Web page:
Rishi Sunak faces tough decisions in the coming years as officials warned his borrowing plans are unsustainable, while the Government’s record mountain of debt raises the risk of an interest rate shock trashing the national finances.
The Chancellor is keen to keep borrowing and spending to avoid smothering any economic recovery, but analysts fear he is building up problems for the future.
Government borrowing will rise to almost £400bn this year, the OBR estimates, and stay at £100bn or more each year all the way out to 2025-26.
Richard Hughes, the new head of the Office for Budget Responsibility (OBR), said Sunak must find tens of billions of pounds by the middle of the decade even to cover day-to-day spending without borrowing, let alone other costs such as investment.
“While the Chancellor’s spending review has made a £10bn downpayment on that adjustment [by trimming future non-Covid spending], a further £20bn to £30bn will be needed to meet the loosest conventional definition of balancing the books, and arrest the rise in the underlying debt-to-GDP ratio by the end of the forecast horizon,” he said.
There has been little urgency to crack down on spending because of the depth of the crisis and the ultra-low borrowing costs paid by the Government.
But officials fear that risks will grow the longer the borrowing spree continues.
“While the Government has not struggled to borrow what it needed to fight the virus and mitigate its economic effects, it has in the course of doing so already accumulated a stock of debt three times higher than we had 20 years ago. While the interest rates we’re paying on that debt are one-sixth of what they were at the turn of the century, there is no guarantee that they will remain so,” says Hughes.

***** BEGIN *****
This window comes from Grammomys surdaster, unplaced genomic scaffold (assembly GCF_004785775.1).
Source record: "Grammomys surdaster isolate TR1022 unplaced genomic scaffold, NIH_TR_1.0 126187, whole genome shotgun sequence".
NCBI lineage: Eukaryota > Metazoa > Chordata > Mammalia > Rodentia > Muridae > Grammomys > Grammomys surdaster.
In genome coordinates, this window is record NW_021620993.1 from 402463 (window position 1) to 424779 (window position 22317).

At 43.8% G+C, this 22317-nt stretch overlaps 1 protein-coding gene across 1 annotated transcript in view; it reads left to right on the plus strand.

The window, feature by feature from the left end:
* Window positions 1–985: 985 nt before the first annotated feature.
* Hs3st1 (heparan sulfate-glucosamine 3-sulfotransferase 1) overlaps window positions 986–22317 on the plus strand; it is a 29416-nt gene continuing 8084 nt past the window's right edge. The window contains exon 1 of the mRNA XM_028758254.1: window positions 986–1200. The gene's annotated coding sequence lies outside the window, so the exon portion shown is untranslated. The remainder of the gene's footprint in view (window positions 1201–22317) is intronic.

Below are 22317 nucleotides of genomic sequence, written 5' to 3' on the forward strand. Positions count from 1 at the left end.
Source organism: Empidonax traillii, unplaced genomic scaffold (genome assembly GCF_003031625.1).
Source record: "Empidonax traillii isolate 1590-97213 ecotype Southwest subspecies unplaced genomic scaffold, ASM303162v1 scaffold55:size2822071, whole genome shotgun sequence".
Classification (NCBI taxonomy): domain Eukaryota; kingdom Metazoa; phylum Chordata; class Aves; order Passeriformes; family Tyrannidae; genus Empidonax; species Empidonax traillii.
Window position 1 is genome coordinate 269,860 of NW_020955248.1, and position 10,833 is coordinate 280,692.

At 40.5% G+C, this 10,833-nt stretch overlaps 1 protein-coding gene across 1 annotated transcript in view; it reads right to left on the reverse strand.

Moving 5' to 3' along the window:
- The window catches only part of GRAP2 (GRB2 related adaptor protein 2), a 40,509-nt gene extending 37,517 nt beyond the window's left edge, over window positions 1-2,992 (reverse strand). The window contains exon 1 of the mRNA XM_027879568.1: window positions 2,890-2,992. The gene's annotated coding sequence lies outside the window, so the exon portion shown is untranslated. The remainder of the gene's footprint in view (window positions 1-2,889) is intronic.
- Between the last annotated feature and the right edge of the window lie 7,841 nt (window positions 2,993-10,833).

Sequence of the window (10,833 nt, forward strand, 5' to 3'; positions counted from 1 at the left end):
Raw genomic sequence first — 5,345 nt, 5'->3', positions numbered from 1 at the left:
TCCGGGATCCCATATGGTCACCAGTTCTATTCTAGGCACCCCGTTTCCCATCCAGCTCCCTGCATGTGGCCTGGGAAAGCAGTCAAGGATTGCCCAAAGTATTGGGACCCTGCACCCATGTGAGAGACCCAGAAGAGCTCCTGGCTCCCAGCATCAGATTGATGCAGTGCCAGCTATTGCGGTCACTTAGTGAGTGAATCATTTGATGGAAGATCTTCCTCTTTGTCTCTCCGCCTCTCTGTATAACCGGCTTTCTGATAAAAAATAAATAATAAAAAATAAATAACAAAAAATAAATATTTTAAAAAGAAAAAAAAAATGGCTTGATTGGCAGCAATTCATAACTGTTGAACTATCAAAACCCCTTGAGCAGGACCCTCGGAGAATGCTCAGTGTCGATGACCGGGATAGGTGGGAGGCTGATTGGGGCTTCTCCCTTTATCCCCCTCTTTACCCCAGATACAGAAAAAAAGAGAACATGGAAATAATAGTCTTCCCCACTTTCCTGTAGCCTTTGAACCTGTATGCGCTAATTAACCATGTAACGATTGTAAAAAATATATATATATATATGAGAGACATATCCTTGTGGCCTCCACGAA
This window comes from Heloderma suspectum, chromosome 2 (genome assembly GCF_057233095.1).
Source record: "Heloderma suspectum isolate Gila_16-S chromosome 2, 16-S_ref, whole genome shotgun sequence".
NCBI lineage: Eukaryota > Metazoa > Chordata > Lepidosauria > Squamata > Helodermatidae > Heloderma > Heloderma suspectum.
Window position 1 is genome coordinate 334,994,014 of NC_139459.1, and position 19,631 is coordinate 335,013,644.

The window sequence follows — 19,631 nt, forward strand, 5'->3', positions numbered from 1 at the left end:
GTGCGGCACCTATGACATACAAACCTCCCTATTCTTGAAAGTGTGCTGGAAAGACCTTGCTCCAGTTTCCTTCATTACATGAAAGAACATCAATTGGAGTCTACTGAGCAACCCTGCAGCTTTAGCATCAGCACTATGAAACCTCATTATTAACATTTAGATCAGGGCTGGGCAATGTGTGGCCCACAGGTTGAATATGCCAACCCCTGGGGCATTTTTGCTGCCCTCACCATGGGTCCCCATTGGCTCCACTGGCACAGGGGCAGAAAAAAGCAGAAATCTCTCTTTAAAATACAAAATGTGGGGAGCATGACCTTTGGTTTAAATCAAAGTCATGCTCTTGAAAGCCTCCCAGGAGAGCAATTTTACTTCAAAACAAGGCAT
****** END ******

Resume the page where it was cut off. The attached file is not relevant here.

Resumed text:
“Indeed, history warns that interest rate rises can happen much faster than debt can fall.”
Economists expect the Chancellor will end up spending more than he has pencilled in, meaning even more tough decisions in future.
“Rishi Sunak has been spending truly astonishing amounts of money this year and plans to continue to do so next year in response to Covid. Yet this was a spending review in which he reduced planned spending into the future, cutting more than £10bn per year from departmental spending plans next year and for subsequent years,” says Paul Johnson at the IFS.
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He adds that more Covid spending may be needed beyond that planned for next year. “It seems more likely than not that spending will end up significantly higher than set out today, and so borrowing in 2024-25 will be considerably more than the £100bn forecast by the OBR. Either that or we are in for a pretty austere few years once again, or for some significant tax rises.”
The Chancellor has taken few steps in this direction.
The international aid budget has been trimmed from 0.7pc of GDP to 0.5pc, for instance, and a minority of public sector workers will have their pay rises paused - a larger share, made up of NHS workers plus those earning less than £24,000, will still get salary increases.
These modest steps can be seen as a sign to markets that the Chancellor has not forgotten the basics of financial planning, according to Mel Stride, chair of the Treasury select committee.
“They are early reveals of the difficult things he will have to do on spending and tax further down the line,” he says. “[Sunak] has got to signal, not least to the markets, that the Government is serious about tackling the deficit when it is right to do so, and now is not the right time. But at the same time he doesn’t want to suck animal spirits out of the economy.”
However, restoring balance is not simply a matter of cutting spending back to old levels after the pandemic has passed.
Firstly, tax revenues have taken a battering, and may be slow to recover.
The OBR expects the economy to be 3pc smaller in 2025 than it would have been without the pandemic, as official estimates point to a record plunge in GDP this year.
As a result its forecast for income tax, for instance, is about £20bn a year lower than it was back in March, indicating that even in 2025 the Government will be short of funds.
Secondly, spending pressures are rising regardless of Covid.
“When we think about the long-term, we think about the pressures from an ageing population, and in particular the pressures we have seen over many decades in the health system where cost pressures typically put upward pressure on spending that Governments in the past have accommodated,” says Andy King, a member of the OBR's budget responsibility committee, when asked if there is any chance of the books being balanced even many years in the future.
“So all of the projections we have produced in the past would show the deficit - on unchanged policy - on a rising path, an unsustainable position.”
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